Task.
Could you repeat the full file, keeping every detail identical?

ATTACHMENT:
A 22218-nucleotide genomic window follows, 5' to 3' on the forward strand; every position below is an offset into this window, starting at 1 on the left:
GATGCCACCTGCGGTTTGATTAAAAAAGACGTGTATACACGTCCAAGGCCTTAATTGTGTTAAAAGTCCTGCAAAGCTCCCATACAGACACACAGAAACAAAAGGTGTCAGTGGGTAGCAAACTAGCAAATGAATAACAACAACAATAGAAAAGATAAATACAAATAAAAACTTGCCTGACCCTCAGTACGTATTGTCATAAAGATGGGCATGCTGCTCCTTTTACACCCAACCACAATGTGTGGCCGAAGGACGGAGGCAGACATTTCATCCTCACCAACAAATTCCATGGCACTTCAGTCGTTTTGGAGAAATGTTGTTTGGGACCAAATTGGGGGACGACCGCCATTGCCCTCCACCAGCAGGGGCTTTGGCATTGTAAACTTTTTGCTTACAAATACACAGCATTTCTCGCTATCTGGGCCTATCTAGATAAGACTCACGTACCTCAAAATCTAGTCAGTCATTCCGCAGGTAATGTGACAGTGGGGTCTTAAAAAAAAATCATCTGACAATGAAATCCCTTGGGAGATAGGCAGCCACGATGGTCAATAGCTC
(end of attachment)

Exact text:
A 22218-nucleotide genomic window follows, 5' to 3' on the forward strand; every position below is an offset into this window, starting at 1 on the left:
GATGCCACCTGCGGTTTGATTAAAAAAGACGTGTATACACGTCCAAGGCCTTAATTGTGTTAAAAGTCCTGCAAAGCTCCCATACAGACACACAGAAACAAAAGGTGTCAGTGGGTAGCAAACTAGCAAATGAATAACAACAACAATAGAAAAGATAAATACAAATAAAAACTTGCCTGACCCTCAGTACGTATTGTCATAAAGATGGGCATGCTGCTCCTTTTACACCCAACCACAATGTGTGGCCGAAGGACGGAGGCAGACATTTCATCCTCACCAACAAATTCCATGGCACTTCAGTCGTTTTGGAGAAATGTTGTTTGGGACCAAATTGGGGGACGACCGCCATTGCCCTCCACCAGCAGGGGCTTTGGCATTGTAAACTTTTTGCTTACAAATACACAGCATTTCTCGCTATCTGGGCCTATCTAGATAAGACTCACGTACCTCAAAATCTAGTCAGTCATTCCGCAGGTAATGTGACAGTGGGGTCTTAAAAAAAAATCATCTGACAATGAAATCCCTTGGGAGATAGGCAGCCACGATGGTCAATAGCTC